It’s the bicentennial of the war of 1812 this year. There’s not much evidence of commemoration on this side of the Atlantic, though apparently they’re taking it a bit more seriously in the US and Canada. For of course this was the last time Britain and the US were at war, and the result was, basically, a draw. In a nutshell, the Americans got cross with the British conscripting their sailors into the Royal Navy to fight the French (this all took place at the height of the Napoleonic wars). They tried to invade Canada and were driven off (they’re still not allowed warships on the Great Lakes as a result). Their ships raided our convoys, and we raided Washington and burnt the White House. Then we deployed the RN in force to blockade US ports, but when we landed an army near New Orleans it was defeated. Draw declared.
People often describe it the only war ever to be fought between democracies, implying that democracies are inherently peaceful. But it’s a bit more interesting than that. For a start, democracies can be bellicose. You can easily imagine a war between, for example, Egypt (now a democracy) and Israel.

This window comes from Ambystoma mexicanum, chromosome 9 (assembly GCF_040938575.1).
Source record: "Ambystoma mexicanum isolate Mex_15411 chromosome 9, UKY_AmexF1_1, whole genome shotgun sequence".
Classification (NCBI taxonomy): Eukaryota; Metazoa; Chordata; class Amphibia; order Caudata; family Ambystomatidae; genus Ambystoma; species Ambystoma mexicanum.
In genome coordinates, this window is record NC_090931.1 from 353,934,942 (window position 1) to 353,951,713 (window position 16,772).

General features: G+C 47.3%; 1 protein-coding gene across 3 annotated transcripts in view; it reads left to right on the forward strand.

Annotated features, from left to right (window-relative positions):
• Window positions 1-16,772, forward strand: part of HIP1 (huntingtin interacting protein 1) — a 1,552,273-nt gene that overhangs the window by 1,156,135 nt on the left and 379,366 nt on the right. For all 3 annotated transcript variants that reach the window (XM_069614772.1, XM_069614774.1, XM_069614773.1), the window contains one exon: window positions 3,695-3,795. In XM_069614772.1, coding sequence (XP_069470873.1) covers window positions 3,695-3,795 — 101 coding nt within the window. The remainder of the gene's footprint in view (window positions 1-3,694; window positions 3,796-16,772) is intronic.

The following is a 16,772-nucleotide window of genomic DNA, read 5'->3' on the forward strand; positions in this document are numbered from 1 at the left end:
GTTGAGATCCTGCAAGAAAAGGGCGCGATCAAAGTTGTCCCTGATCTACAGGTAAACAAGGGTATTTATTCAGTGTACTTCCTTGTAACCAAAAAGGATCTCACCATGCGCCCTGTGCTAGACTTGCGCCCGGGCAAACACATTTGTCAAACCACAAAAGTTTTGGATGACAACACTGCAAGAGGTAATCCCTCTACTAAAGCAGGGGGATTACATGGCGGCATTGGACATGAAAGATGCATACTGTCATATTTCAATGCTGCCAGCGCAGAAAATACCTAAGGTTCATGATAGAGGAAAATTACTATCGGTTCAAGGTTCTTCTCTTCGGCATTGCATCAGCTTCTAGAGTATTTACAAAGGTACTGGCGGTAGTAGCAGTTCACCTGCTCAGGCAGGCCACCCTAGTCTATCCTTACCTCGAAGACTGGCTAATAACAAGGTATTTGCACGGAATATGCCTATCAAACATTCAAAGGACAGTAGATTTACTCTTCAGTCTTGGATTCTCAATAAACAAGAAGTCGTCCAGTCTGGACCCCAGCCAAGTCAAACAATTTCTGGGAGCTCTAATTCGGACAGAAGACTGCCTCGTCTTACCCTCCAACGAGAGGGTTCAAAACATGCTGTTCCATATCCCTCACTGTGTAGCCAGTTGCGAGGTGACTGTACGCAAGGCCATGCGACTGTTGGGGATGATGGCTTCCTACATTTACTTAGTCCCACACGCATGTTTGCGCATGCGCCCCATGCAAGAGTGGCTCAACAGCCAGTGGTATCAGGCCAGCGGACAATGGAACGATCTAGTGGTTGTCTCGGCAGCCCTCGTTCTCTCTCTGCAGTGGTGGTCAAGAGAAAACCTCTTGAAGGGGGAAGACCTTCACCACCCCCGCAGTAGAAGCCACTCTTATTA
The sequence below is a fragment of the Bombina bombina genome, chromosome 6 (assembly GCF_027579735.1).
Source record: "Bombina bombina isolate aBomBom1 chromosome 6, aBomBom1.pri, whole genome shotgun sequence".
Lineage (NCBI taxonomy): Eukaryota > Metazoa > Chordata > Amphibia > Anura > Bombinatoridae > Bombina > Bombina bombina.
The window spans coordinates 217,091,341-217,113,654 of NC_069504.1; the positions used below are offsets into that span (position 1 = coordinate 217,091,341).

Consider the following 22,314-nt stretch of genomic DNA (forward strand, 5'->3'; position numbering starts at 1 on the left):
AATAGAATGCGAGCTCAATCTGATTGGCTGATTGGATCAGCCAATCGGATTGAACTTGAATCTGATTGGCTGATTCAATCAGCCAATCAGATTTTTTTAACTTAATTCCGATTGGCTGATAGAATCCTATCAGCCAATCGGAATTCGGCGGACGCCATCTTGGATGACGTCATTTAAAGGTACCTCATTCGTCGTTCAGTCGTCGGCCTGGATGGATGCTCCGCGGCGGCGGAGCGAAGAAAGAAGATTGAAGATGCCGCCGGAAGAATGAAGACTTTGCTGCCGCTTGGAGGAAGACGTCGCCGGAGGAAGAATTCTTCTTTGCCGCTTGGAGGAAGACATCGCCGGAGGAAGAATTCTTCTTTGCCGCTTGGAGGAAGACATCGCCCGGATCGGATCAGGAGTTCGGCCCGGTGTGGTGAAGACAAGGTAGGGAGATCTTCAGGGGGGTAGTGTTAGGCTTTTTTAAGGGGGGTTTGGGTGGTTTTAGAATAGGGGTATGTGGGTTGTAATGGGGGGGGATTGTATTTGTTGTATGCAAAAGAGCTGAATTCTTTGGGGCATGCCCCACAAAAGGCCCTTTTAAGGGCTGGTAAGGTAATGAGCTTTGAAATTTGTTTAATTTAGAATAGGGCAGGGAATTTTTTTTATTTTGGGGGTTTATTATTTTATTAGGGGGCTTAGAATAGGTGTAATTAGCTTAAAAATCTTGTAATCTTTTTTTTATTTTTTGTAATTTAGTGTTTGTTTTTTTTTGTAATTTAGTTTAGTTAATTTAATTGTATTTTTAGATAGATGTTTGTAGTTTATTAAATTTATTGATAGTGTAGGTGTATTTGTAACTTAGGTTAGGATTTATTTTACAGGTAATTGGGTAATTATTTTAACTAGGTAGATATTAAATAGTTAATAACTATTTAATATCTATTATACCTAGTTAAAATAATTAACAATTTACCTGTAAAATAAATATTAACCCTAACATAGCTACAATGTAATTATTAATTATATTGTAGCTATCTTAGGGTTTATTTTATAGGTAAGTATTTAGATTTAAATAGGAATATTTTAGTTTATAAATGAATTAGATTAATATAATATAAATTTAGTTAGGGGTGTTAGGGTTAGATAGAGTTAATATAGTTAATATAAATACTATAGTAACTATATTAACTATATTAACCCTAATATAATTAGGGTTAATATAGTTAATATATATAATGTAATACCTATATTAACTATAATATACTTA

But secondly, neither the US nor Britain were really democracies, as the franchise had not been extended to all in either country. What you could describe them, though, is as liberal states. In other words in both countries’ governments were subordinated (at least to an extent) to the interests of individuals. Since democracies aren’t always liberal, it should be all the more singular for two liberal states to go to war, as they did in 1812. It all goes to show, I suppose, that, in extremis, states of all descriptions will go to any lengths to protect their interests. Oh, and that humans are a pretty aggressive and violent bunch.
Here’s a picture of the USS Constitution, which successfully raided British shipping before being bottled up by the RN big guns: